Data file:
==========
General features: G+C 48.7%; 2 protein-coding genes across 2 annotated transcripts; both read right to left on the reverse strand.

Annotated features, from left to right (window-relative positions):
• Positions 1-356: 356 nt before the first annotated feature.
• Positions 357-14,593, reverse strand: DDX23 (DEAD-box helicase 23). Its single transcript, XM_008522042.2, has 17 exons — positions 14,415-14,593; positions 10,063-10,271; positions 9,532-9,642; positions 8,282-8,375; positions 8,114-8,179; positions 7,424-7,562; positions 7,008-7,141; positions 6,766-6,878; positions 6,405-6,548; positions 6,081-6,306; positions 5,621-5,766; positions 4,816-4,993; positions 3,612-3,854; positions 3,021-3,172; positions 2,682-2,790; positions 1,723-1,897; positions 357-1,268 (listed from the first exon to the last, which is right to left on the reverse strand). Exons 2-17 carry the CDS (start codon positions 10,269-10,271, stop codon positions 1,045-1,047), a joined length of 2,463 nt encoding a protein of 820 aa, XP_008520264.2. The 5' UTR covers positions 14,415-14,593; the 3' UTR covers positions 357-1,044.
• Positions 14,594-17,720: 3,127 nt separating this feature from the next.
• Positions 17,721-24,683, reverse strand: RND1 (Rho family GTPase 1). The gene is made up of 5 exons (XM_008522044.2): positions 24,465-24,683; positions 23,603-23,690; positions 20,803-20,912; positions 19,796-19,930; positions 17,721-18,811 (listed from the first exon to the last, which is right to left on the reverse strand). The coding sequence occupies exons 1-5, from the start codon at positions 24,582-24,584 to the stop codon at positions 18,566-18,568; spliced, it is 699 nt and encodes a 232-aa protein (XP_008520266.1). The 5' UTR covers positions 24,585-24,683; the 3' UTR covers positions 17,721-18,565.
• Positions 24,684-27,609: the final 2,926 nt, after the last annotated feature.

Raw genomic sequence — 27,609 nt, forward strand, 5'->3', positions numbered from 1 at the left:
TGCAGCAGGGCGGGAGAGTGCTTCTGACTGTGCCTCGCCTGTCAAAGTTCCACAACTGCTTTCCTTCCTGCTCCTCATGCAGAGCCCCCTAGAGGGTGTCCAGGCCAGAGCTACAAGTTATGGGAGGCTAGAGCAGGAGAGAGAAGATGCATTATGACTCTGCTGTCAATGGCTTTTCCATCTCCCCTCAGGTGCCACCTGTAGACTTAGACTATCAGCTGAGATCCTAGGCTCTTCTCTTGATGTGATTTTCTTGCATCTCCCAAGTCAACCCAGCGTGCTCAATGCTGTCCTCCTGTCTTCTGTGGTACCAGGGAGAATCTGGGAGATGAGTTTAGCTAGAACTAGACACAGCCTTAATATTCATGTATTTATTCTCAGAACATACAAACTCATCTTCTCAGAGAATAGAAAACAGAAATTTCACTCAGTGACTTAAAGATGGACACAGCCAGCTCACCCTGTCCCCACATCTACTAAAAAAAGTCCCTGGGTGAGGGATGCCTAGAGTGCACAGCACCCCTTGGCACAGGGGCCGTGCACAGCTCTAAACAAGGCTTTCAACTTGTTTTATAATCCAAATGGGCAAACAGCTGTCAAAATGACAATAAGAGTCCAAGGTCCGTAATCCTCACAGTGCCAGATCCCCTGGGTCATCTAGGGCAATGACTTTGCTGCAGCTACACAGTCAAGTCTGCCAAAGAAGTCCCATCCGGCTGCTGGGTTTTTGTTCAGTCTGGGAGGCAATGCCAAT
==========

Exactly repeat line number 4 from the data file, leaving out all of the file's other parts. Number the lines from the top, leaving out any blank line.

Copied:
• Positions 357-14,593, reverse strand: DDX23 (DEAD-box helicase 23). Its single transcript, XM_008522042.2, has 17 exons — positions 14,415-14,593; positions 10,063-10,271; positions 9,532-9,642; positions 8,282-8,375; positions 8,114-8,179; positions 7,424-7,562; positions 7,008-7,141; positions 6,766-6,878; positions 6,405-6,548; positions 6,081-6,306; positions 5,621-5,766; positions 4,816-4,993; positions 3,612-3,854; positions 3,021-3,172; positions 2,682-2,790; positions 1,723-1,897; positions 357-1,268 (listed from the first exon to the last, which is right to left on the reverse strand). Exons 2-17 carry the CDS (start codon positions 10,269-10,271, stop codon positions 1,045-1,047), a joined length of 2,463 nt encoding a protein of 820 aa, XP_008520264.2. The 5' UTR covers positions 14,415-14,593; the 3' UTR covers positions 357-1,044.